I don't know why one hundred percent of authors aren't morbidly obese. I miss breakfast with the family. I am often out at lunchtime and very hungry by then. I have used sugared sodas to keep going, and snacking when writing is a bad habit.
Some afternoons I nap for an hour as I haven't had a great deal of sleep. If I don't, I could be dozing when the family returns to base for a dinner which is closer to seven pm than five. My husband is an incredible cook, where I am not. I accept the way of the universe and let him cook while we converse in the evenings.
I can't say that I have ever experienced a "writer's block". The trick I have to avoiding it is to have so many projects going at once that if you tire of one, you can switch to another until you can again see the original project as fresh and new. This is how I had two books completed this year, and released within thirty days of one another. Meanwhile, I must be frugal. I have made no money thus far from either of these ventures, and although it is early in their release process, I have no idea how they are doing out there in the insane world.
Thursday, December 6, 2012
We are still fairly early following the release of Rational Preparedness: A Primer to Preparedness. It's been available since the end of October, 2012. I would like to call it to the attention of FEMA, as its conversational and direct style could be used to help prepare people in advance of disasters. It also could be marketed to nurses, social workers, police officers, EMTs, local and regional governments, libraries, and college and university programs which train these professionals.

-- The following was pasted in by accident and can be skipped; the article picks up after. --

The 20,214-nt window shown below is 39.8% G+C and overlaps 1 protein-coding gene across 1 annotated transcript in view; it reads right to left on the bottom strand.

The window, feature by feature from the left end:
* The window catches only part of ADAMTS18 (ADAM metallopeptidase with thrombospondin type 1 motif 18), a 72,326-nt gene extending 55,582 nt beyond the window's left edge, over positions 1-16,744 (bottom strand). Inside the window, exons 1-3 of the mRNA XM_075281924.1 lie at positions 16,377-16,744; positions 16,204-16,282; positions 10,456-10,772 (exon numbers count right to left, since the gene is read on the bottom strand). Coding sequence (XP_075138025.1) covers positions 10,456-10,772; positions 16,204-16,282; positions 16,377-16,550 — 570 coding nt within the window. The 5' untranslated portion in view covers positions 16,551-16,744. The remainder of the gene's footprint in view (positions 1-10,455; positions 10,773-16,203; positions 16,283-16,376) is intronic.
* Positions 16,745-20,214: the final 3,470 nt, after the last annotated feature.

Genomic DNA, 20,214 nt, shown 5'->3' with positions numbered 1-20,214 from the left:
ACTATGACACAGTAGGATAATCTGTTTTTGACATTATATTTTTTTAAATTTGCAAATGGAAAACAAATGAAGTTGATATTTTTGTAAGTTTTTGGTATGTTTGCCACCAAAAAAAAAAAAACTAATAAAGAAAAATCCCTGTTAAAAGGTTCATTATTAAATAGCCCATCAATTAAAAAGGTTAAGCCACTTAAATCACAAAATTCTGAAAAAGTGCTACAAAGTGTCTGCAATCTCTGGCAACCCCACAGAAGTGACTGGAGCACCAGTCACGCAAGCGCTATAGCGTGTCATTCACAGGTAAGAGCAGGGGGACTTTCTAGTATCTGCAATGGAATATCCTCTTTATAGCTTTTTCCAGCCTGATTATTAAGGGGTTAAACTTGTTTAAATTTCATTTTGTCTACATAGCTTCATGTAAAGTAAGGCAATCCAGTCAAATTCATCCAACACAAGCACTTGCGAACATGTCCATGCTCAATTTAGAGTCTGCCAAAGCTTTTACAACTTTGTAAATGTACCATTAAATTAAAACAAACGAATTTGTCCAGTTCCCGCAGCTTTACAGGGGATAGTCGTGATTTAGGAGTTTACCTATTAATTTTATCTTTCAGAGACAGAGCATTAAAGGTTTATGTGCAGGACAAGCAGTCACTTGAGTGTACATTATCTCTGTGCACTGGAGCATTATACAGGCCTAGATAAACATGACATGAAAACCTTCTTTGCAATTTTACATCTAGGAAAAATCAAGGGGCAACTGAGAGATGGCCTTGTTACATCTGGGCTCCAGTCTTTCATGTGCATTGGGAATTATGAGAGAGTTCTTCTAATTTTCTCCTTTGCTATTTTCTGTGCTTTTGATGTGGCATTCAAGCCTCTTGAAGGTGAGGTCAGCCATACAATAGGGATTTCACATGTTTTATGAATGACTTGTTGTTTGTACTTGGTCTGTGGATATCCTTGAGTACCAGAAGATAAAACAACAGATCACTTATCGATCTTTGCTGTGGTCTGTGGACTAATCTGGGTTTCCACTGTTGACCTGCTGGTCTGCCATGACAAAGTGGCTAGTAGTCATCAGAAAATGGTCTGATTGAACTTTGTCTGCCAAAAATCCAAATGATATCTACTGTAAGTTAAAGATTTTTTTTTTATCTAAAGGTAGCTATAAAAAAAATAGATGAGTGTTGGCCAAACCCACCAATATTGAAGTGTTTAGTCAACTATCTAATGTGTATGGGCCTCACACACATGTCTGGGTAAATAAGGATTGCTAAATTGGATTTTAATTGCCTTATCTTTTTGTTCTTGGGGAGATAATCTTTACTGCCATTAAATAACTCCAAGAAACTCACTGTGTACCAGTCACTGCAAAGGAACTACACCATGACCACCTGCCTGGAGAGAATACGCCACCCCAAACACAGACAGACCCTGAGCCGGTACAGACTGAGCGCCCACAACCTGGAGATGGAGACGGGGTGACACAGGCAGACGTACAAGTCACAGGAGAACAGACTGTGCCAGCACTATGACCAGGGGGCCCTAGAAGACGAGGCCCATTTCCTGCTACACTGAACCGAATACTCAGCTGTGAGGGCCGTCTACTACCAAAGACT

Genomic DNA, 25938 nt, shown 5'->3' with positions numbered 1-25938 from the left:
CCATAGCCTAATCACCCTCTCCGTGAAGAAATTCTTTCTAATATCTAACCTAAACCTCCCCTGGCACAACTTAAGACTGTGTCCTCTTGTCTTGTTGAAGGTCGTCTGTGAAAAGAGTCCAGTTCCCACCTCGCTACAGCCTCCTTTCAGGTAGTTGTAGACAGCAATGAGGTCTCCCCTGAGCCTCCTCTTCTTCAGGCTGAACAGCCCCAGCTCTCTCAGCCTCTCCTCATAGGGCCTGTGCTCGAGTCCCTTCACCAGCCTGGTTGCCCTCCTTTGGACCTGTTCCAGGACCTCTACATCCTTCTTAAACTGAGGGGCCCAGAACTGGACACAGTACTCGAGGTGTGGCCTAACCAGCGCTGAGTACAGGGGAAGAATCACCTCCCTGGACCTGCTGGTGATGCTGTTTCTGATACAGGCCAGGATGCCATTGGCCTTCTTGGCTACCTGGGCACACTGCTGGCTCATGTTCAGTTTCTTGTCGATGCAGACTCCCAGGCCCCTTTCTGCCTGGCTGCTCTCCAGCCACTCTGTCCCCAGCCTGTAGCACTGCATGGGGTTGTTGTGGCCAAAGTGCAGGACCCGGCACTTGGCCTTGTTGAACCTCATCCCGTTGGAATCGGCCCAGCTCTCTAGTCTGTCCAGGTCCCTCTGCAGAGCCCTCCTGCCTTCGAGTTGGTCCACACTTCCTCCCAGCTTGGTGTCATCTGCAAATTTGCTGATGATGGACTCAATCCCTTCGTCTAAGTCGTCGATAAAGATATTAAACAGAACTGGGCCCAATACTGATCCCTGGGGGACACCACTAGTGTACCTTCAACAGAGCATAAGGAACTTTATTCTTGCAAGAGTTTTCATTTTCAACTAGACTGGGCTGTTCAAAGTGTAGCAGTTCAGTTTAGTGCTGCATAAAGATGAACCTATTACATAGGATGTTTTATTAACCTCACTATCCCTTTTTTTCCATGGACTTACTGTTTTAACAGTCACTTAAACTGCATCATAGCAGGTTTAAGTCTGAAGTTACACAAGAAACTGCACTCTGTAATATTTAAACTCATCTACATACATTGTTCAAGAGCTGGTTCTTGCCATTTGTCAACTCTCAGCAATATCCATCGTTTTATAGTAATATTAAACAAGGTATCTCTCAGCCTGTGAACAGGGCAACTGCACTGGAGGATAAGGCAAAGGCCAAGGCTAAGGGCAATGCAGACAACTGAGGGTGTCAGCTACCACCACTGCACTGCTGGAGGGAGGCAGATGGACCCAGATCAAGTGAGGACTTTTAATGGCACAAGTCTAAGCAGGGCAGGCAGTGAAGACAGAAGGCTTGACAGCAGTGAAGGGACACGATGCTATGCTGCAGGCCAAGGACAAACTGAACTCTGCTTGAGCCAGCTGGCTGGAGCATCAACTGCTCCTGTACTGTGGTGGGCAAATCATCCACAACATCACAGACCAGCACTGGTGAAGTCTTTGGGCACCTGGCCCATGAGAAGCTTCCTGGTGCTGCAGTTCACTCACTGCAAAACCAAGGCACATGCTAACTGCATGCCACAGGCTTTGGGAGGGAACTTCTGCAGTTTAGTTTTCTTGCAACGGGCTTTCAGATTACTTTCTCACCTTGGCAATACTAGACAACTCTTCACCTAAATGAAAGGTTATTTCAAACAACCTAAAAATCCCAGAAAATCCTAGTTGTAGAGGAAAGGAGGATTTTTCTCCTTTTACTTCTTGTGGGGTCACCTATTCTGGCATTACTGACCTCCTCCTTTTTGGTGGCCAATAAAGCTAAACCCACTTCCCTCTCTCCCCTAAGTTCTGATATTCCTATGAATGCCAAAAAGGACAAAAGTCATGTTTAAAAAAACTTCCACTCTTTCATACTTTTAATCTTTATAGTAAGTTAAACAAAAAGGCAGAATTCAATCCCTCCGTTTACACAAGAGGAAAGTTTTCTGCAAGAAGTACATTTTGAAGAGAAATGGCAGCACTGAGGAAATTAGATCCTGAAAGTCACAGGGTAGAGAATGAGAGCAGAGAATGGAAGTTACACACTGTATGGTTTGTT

What I Learned from Daniel was released at the end of November, and is still not yet available at all the outlets that it will be. It would be of interest to anyone who enjoyed Dr. Eben Alexander's book Proof of Heaven: A Neurosurgeon's Journey into the Afterlife. Where Dr. Alexander gives a first hand story of his personal journey, our book gives suggestions and relates some stories as to how we received factual information in dreams following Daniel's and my father's passing. What I Learned from Daniel should certainly be read by anyone who has ever lost a child, or who has known a blinding loss. It also should be read by anyone who has ever loved a child, because the lessons in it are timeless. I am also wondering how I can bring it to the attention of grief therapists and social workers.
Both books were created to do good in the world. Getting them out there and to the attention of the American and worldwide public, in this media shell shocked culture is not easy. I appreciate your suggestions and ideas, as to how we can create positive buzz.
Wednesday, December 5, 2012
|I don't suppose giving a cookie for each book bought constitutes a marketing plan ?|
Somehow I did it. I neglected the dusting, cleaning, incessant organizing and timely bill playing of this farm sufficiently to somehow turn out two reasonably well thought out books this year, and I got them submitted and then released before Christmas ! I had planned to enjoy the rest of the year just Christmasing with my kids. I had hoped that my husband and sons would pick up the slack sufficiently to allow me to continue writing, but, this was unquestionably a delusion. There's a lot of work waiting for me.